No business with companies tied to Amazon fires: pols
by Benjamin Fang
Nov 19, 2019 | 2601 views | 0 0 comments | 247 247 recommendations | email to a friend | print
Local elected officials are calling on the city to cut ties with any businesses linked to the Amazon wildfires.

Last Thursday, City Council members joined environmental advocates on the steps of City Hall to introduce a resolution making their demand official.

The resolution was made in conjunction with a motion by the Los Angeles City Council to also condemn the destruction of rainforests around the world.

“Climate change is a challenge to our future that isn’t going away,” said Councilman Costa Constantinides, who chairs the City Council’s Committee on Environmental Protection. “That shouldn’t preclude us, however, from taking a bold stance against deforestation, which only accelerates the effects of this man-made phenomenon.

“Just as the loss of trees in the Amazon can exacerbate climate change in New York City or Los Angeles,” he added, “we can make real change by taking a first stance against businesses whose practices have sparked these wildfires.”

According to the officials, an uptick in meat demand has caused South American cattle ranchers to clear more of the Amazon for grazing.

As a result, forest fires throughout the Amazon have gone up 80 percent since last year. The Brazilian National Institute for Space Research recorded 41,000 fire locations throughout the country.

The Amazon’s trees help absorb carbon dioxide emissions, which normally exacerbate climate change.

According to the U.N. Food and Agriculture Organization, beef demand jumps about five percent every year. It takes an average of 300 square feet of land and more than 200 gallons of water to create a single pound of beef, officials said.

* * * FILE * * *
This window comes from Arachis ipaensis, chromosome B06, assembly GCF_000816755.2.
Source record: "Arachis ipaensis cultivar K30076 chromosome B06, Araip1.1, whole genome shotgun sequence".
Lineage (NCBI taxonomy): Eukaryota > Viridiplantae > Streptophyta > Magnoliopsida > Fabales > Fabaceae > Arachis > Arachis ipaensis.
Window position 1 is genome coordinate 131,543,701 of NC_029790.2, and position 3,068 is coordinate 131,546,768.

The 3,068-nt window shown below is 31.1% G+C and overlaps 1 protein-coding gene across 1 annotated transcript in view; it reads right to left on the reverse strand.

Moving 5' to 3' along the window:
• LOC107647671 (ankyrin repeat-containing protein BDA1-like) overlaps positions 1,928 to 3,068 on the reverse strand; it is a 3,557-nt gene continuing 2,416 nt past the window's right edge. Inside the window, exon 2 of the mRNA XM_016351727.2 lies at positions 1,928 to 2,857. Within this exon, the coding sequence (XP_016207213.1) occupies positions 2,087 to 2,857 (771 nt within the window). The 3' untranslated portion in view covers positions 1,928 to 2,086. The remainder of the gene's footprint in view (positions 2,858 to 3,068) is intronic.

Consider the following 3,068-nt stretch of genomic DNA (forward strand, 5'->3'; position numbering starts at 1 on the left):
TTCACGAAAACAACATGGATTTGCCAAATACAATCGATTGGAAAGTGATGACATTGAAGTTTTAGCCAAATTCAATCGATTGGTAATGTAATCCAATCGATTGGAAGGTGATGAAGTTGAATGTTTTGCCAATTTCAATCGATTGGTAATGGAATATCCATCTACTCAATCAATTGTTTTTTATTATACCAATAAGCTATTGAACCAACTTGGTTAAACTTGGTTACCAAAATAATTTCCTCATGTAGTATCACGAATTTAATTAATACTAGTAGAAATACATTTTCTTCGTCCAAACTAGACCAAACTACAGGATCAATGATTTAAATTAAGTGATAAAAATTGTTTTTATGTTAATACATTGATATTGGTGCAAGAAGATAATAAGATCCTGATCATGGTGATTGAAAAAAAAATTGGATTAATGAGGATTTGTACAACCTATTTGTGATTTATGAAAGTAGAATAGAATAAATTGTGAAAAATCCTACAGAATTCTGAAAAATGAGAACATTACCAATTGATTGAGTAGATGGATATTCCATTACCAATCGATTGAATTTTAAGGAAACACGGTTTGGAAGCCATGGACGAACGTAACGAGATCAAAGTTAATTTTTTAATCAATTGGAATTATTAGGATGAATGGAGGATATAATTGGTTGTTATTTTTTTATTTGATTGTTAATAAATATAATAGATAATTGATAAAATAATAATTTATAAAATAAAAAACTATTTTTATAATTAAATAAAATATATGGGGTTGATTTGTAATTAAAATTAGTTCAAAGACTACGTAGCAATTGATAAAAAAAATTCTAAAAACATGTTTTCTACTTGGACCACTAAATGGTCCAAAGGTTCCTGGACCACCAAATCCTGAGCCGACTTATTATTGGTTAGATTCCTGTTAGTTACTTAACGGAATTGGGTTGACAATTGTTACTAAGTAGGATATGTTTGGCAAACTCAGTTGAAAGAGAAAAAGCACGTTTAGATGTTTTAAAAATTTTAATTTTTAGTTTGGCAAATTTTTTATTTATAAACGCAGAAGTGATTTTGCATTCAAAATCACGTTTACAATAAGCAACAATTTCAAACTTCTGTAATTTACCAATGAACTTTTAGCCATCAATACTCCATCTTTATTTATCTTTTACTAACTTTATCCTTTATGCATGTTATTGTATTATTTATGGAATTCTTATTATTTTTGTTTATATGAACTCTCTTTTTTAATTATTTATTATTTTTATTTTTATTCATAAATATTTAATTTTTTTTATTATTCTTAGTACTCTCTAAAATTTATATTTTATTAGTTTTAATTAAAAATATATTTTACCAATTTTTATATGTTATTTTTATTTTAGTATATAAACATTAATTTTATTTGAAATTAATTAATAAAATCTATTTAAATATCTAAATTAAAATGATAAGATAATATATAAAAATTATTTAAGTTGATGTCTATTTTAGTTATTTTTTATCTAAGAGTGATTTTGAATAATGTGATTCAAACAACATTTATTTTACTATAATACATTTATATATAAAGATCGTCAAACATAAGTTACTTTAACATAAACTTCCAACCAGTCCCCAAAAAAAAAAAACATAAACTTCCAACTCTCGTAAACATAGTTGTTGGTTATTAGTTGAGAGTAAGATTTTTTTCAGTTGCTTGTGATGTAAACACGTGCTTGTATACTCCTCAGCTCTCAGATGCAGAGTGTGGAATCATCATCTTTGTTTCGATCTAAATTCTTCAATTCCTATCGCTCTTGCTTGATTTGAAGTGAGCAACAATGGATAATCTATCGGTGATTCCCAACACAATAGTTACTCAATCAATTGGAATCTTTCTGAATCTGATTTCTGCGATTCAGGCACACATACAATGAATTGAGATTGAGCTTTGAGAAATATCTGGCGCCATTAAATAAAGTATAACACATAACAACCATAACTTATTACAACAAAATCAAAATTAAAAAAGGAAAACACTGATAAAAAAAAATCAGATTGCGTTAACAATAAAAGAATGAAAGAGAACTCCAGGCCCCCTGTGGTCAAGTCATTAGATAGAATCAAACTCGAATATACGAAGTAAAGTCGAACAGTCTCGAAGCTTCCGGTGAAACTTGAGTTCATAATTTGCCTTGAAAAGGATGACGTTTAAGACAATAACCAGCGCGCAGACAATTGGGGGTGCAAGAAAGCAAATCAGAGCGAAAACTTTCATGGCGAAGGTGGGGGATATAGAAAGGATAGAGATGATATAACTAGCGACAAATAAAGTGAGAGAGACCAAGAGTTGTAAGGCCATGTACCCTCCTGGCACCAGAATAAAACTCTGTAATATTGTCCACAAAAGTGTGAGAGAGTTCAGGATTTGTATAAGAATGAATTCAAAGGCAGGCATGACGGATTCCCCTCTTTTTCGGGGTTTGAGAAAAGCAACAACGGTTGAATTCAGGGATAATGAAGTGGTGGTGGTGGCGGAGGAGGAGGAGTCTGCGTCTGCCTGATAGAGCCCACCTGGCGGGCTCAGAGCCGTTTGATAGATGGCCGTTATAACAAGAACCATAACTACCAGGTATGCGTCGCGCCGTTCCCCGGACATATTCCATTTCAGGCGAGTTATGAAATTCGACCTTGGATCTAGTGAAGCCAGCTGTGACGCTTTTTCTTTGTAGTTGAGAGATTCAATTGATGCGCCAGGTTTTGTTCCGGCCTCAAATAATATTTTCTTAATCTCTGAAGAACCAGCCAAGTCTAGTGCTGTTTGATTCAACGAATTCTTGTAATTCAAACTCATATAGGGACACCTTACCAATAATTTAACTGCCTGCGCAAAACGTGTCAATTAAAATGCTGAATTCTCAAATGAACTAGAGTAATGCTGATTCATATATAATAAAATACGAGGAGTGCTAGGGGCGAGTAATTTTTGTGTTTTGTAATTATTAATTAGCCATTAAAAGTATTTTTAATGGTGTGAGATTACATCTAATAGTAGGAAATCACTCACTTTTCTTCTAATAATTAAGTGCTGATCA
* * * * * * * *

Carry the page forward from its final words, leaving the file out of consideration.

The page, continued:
The production, transportation and storage of meat worsen the effects of climate change as well because more emissions are pumped into the atmosphere.

“Each individual consumer choice, each corporate decision and each specific legislative policy must be geared toward making our planet more sustainable and habitable for generations to come,” Borough President Eric Adams said in a statement. “But we can only achieve this together.

“What we eat matters, who we do business with matters,” he added. “This resolution is a first step in opening a broader conversation about how we overcome one of the most significant challenges humanity has ever faced.”

The City Council resolution calls on city agencies and businesses to “divest from agricultural industries” that accelerate global warming.

The elected officials said at the rally that New Yorkers can also make a difference by reducing how much meat, dairy and eggs they consume.

“Amazon fires and deforestation give new meaning to the phrase ‘Meat is Murder,’” Brooklyn Councilman Justin Brannan said in a statement. “In this case, the victim is also our planet.

“New York City must be a leader and divest from this organized destruction of our environment for short-term planet,” he added. “It’s time to get real about this destructive effects animal agriculture and meat production have on our planet.”
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